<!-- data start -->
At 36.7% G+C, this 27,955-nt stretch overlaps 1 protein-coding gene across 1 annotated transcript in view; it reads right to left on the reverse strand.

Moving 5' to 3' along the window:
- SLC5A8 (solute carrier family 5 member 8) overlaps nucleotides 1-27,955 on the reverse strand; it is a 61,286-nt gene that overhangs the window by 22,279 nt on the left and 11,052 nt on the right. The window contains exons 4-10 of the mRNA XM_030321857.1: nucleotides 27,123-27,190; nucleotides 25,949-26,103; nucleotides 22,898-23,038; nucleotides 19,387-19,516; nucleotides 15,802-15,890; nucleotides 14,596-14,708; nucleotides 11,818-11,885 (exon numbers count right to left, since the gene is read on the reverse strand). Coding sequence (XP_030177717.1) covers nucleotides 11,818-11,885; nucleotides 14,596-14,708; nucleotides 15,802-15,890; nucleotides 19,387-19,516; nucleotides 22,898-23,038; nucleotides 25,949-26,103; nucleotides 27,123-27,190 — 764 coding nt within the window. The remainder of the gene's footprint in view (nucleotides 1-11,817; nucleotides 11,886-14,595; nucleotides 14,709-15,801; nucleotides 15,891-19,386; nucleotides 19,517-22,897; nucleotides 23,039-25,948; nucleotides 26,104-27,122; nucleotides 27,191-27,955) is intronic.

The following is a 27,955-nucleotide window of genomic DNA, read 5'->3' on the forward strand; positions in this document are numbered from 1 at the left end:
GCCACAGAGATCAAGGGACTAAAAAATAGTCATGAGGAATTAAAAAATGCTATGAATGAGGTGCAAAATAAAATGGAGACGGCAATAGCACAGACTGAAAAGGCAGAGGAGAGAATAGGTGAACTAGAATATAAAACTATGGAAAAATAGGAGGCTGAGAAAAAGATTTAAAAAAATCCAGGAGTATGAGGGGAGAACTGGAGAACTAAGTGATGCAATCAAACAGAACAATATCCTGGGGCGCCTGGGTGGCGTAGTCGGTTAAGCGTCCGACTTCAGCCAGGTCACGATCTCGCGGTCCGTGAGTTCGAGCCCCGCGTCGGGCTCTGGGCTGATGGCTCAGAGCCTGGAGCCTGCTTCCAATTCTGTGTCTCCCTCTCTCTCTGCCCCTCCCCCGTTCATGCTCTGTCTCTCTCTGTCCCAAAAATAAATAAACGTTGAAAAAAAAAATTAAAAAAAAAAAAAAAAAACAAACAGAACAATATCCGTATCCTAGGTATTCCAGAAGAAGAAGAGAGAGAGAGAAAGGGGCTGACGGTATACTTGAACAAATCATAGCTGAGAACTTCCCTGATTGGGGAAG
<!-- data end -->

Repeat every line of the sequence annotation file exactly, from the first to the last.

At 36.7% G+C, this 27,955-nt stretch overlaps 1 protein-coding gene across 1 annotated transcript in view; it reads right to left on the reverse strand.

Moving 5' to 3' along the window:
- SLC5A8 (solute carrier family 5 member 8) overlaps nucleotides 1-27,955 on the reverse strand; it is a 61,286-nt gene that overhangs the window by 22,279 nt on the left and 11,052 nt on the right. The window contains exons 4-10 of the mRNA XM_030321857.1: nucleotides 27,123-27,190; nucleotides 25,949-26,103; nucleotides 22,898-23,038; nucleotides 19,387-19,516; nucleotides 15,802-15,890; nucleotides 14,596-14,708; nucleotides 11,818-11,885 (exon numbers count right to left, since the gene is read on the reverse strand). Coding sequence (XP_030177717.1) covers nucleotides 11,818-11,885; nucleotides 14,596-14,708; nucleotides 15,802-15,890; nucleotides 19,387-19,516; nucleotides 22,898-23,038; nucleotides 25,949-26,103; nucleotides 27,123-27,190 — 764 coding nt within the window. The remainder of the gene's footprint in view (nucleotides 1-11,817; nucleotides 11,886-14,595; nucleotides 14,709-15,801; nucleotides 15,891-19,386; nucleotides 19,517-22,897; nucleotides 23,039-25,948; nucleotides 26,104-27,122; nucleotides 27,191-27,955) is intronic.

The following is a 27,955-nucleotide window of genomic DNA, read 5'->3' on the forward strand; positions in this document are numbered from 1 at the left end:
GCCACAGAGATCAAGGGACTAAAAAATAGTCATGAGGAATTAAAAAATGCTATGAATGAGGTGCAAAATAAAATGGAGACGGCAATAGCACAGACTGAAAAGGCAGAGGAGAGAATAGGTGAACTAGAATATAAAACTATGGAAAAATAGGAGGCTGAGAAAAAGATTTAAAAAAATCCAGGAGTATGAGGGGAGAACTGGAGAACTAAGTGATGCAATCAAACAGAACAATATCCTGGGGCGCCTGGGTGGCGTAGTCGGTTAAGCGTCCGACTTCAGCCAGGTCACGATCTCGCGGTCCGTGAGTTCGAGCCCCGCGTCGGGCTCTGGGCTGATGGCTCAGAGCCTGGAGCCTGCTTCCAATTCTGTGTCTCCCTCTCTCTCTGCCCCTCCCCCGTTCATGCTCTGTCTCTCTCTGTCCCAAAAATAAATAAACGTTGAAAAAAAAAATTAAAAAAAAAAAAAAAAAACAAACAGAACAATATCCGTATCCTAGGTATTCCAGAAGAAGAAGAGAGAGAGAGAAAGGGGCTGACGGTATACTTGAACAAATCATAGCTGAGAACTTCCCTGATTGGGGAAG